Mike: Do they do this globally? Because I know there's a trend with a lot of these tech companies kind of utopian campuses in the United States but if you work for them anywhere else…?
Tim: Well, Cary, North Carolina is a utopian campus, but when they have expanded out, I have had the opportunity to speak for them in other countries such as Brazil, they have replicated that campus idea. They want to create that solution, that sticky point that's family oriented and by the way, they are the first that adopted the strict 38 hour work week with no evening and weekend email, he was the first guy! The French got the idea from him. Goodnight realized that if you could tell an engineer you don't have to check your email evenings or weekends, and he realized this a decade ago, that it would create a huge advantage for the next generation that wasn’t as workaholic as their boomer parents. Sas institute has great design for employee experience.
Costco, great design for vender, or what they call partner, experience. Jim Sinegal and his team take just as much time and attention around the Kirkland brand supplier chain that allows him to produce such an outstanding quality product at a fraction of the price of most of the leading brand. He realized that their ability to produce strong store brands and have really good suppler relations came down to their ability to be their retailer of choice. He was smart because think about his competition like Walmart, who has a reputation for being the crap out of their suppliers to push the price down, he saw an opportunity to think like a designer and if you shop Costco versus a Sam's club or Walmart it's not even close.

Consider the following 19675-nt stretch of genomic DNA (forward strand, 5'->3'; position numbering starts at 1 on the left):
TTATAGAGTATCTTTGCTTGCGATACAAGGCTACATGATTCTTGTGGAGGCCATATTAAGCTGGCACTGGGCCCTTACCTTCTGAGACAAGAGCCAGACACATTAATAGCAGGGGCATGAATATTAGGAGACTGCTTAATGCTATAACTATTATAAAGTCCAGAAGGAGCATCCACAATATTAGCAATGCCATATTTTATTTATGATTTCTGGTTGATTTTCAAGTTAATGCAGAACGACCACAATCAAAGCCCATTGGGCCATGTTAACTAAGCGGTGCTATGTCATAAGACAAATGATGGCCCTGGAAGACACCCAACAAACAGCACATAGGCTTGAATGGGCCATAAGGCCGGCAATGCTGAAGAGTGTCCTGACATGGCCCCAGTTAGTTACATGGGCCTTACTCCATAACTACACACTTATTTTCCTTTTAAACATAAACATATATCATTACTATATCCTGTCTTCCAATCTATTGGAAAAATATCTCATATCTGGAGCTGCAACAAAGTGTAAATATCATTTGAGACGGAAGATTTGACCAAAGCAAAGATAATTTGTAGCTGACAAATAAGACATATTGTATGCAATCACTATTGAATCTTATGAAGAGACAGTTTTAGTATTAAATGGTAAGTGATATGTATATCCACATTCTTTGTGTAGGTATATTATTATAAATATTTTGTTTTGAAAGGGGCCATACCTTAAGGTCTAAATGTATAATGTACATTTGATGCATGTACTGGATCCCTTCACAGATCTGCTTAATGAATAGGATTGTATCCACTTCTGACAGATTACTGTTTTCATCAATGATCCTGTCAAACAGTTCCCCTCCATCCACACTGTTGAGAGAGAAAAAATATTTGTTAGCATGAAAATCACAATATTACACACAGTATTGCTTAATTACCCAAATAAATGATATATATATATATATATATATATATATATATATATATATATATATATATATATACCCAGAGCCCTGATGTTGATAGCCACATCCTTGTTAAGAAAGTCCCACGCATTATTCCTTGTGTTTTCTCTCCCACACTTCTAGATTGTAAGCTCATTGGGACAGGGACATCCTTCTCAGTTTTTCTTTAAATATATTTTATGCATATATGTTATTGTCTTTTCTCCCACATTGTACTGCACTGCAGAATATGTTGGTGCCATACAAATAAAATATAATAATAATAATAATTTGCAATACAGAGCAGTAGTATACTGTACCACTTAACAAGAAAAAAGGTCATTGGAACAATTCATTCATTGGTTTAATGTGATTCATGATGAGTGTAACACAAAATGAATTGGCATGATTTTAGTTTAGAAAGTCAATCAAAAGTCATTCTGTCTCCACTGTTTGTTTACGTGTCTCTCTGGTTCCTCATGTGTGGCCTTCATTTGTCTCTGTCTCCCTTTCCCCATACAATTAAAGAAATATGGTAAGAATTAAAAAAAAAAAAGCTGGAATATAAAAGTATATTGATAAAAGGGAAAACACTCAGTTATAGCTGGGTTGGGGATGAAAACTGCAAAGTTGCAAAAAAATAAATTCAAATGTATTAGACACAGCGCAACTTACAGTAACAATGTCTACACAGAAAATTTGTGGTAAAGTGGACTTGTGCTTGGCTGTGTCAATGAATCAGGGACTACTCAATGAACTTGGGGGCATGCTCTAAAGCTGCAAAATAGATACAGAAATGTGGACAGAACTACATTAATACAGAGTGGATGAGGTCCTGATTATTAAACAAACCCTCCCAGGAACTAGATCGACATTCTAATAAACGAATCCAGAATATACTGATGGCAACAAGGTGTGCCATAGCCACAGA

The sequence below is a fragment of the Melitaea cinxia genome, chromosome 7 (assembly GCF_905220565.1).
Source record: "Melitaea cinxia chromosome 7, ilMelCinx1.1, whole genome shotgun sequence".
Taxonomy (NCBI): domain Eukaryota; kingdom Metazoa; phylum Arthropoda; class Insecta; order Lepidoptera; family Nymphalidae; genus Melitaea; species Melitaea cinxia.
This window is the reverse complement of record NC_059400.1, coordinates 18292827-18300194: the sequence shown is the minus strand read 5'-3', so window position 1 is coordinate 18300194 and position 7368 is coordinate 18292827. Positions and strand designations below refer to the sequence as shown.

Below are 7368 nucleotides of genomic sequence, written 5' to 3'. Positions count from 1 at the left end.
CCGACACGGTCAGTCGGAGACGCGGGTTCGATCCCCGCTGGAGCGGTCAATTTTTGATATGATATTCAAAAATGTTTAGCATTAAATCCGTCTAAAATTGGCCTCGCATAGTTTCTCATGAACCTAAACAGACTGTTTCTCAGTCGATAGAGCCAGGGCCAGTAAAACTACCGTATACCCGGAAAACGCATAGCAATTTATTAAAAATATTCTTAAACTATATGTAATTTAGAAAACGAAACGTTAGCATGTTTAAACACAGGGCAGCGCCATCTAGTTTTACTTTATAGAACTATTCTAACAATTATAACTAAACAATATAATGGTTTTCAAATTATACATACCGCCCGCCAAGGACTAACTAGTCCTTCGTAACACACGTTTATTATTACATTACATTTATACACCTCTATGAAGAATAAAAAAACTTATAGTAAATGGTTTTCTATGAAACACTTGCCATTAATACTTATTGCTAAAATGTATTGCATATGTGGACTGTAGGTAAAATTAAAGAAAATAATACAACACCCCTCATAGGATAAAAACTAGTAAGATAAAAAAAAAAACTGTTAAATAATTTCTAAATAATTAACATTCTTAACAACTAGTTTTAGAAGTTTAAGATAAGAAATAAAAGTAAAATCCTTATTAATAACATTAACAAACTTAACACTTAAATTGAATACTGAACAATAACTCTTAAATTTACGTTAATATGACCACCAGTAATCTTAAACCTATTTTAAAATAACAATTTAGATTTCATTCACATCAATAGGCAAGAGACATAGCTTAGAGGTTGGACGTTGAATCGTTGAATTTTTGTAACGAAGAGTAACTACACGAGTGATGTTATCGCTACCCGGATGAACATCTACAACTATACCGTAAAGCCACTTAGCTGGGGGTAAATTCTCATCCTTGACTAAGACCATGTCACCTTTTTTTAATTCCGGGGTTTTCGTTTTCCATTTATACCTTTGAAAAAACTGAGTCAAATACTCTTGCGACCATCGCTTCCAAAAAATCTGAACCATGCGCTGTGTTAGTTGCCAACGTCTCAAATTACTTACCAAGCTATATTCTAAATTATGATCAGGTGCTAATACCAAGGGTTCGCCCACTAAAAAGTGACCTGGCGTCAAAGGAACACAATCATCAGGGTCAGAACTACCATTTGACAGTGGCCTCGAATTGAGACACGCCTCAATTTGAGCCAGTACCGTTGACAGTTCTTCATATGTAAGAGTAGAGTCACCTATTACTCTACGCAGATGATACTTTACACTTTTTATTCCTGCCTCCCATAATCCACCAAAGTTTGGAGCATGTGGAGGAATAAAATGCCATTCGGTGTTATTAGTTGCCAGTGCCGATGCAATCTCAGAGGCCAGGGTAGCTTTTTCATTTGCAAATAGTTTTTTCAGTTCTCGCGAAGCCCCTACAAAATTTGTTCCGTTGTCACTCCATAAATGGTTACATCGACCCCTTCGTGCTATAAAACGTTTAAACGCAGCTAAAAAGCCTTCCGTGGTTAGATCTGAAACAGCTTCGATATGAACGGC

Mike: We're at a time now where 21st organizations are going to be under attack from A I algorithms, automation, and more computers. Do you think this is going to present a challenge to the design of these kind of human experiences inside organizations?
Tim: I was thinking about that today, and I think so. I read something about Robert Scoble - Scoble wrote a famous blog called the Scobleizer, he’s chief technology evangelist now at Rackspace. But yesterday, he was talking about how excited he was to see all these independent bookstores dying, he thinks this is a really good thing for society and the way it should be. And what he what is that if you want to be a successful technology leg company in the future as a consumer services company you have to reward the lazy and stop rewarding the innovators because that's what ruins business. He says you know the only people that ever got any value out of going to independent bookstore from like 2000 - 2015 were the innovators that figured out how to hack the store and get something out of the whole hassle of driving there and parking and buying real physical books and having to carry them around and monkey with them, when the rest of the lazy world that carries a kindle around just does it on two clicks. He says business has to change their philosophy to reward the lazy if they want to stay on the cutting edge of innovation.That really hit me today and I said, ‘yeah that's where things are going, that’s where we are now with machine learning, AI, and everything converging. We have to realize that the lazy will rule the future of consumer services.
Mike: Tim it's been a great pleasure hanging out as always.
Tim: Absolute pleasure, drive safe.